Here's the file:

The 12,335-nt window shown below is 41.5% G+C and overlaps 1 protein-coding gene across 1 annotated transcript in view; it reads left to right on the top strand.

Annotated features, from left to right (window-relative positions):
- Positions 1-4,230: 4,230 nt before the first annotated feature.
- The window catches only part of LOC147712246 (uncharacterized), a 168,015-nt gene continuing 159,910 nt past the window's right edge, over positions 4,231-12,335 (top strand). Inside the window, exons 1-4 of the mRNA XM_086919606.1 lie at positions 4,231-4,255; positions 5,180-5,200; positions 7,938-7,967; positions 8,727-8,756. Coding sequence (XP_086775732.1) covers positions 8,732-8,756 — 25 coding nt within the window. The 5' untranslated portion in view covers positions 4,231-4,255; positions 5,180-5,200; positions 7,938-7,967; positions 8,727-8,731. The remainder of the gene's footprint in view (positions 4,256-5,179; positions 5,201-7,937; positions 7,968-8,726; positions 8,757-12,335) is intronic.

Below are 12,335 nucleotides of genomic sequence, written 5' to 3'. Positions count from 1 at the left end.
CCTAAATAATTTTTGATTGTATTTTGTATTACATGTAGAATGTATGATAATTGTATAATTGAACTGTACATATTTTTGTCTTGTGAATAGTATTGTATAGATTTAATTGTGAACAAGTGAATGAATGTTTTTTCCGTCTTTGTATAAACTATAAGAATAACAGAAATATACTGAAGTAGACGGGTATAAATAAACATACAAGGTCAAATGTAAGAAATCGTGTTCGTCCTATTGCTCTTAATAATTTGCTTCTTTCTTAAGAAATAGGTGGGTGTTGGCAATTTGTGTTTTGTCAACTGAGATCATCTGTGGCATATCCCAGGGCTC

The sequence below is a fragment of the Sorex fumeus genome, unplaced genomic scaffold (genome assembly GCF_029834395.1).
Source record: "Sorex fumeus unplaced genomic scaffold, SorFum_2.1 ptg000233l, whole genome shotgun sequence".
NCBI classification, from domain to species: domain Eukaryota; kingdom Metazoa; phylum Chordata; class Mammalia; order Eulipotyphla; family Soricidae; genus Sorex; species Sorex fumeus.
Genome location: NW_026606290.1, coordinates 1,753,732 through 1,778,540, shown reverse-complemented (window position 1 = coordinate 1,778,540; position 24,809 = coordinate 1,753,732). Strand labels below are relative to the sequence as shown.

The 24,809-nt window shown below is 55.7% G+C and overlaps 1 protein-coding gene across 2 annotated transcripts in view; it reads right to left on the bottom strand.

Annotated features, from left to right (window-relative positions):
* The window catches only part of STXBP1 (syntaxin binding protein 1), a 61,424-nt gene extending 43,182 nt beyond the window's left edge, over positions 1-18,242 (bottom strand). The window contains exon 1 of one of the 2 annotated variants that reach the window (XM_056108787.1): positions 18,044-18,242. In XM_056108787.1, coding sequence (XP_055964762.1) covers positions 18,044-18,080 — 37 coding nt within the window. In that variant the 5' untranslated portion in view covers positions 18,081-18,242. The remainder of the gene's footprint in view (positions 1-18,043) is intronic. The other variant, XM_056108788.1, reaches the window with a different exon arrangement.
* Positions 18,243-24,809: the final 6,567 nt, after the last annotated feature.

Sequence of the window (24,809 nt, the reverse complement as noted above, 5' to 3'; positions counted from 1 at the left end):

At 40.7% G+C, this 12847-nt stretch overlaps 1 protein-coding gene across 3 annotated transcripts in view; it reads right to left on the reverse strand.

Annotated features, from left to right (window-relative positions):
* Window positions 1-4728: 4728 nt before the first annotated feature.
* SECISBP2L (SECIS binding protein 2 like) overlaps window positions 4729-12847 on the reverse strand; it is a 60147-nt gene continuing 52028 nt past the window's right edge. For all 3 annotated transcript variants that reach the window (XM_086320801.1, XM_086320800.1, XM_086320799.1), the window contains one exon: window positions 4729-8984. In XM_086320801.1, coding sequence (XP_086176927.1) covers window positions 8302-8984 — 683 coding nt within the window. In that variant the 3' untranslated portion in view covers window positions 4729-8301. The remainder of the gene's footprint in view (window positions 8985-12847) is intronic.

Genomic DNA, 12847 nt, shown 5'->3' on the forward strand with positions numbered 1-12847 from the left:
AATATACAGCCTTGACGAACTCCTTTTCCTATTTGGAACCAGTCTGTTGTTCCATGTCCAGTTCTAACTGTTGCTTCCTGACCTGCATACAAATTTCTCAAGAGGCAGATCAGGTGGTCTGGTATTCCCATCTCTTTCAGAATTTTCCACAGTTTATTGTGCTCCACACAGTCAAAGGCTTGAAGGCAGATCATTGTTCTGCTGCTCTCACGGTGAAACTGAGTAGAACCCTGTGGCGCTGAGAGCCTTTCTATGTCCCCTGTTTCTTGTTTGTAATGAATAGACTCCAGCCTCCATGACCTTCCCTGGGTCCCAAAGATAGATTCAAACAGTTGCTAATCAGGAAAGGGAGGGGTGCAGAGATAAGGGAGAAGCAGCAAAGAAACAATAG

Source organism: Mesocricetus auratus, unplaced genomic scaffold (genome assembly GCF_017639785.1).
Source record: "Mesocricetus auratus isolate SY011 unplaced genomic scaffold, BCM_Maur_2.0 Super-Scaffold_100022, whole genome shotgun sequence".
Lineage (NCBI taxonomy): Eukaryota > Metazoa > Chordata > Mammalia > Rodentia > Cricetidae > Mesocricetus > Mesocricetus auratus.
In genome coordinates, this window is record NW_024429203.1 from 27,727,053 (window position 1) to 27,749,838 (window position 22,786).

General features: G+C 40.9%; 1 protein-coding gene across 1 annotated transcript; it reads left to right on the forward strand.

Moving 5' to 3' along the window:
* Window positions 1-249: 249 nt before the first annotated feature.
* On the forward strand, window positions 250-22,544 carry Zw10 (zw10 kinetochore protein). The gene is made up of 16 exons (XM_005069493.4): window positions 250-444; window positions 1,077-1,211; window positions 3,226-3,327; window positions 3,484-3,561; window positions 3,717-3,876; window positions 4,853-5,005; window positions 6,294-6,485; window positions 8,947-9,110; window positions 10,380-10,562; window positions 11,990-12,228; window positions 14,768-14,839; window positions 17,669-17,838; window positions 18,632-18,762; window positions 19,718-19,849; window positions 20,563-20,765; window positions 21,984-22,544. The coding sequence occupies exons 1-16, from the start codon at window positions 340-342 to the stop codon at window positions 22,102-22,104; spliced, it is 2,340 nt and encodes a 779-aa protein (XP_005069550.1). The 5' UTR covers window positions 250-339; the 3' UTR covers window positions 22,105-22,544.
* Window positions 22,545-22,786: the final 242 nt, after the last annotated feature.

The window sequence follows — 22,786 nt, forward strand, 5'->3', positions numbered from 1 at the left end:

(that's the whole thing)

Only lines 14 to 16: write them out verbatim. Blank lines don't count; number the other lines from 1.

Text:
* Positions 18,243-24,809: the final 6,567 nt, after the last annotated feature.

Sequence of the window (24,809 nt, the reverse complement as noted above, 5' to 3'; positions counted from 1 at the left end):

At 40.7% G+C, this 12847-nt stretch overlaps 1 protein-coding gene across 3 annotated transcripts in view; it reads right to left on the reverse strand.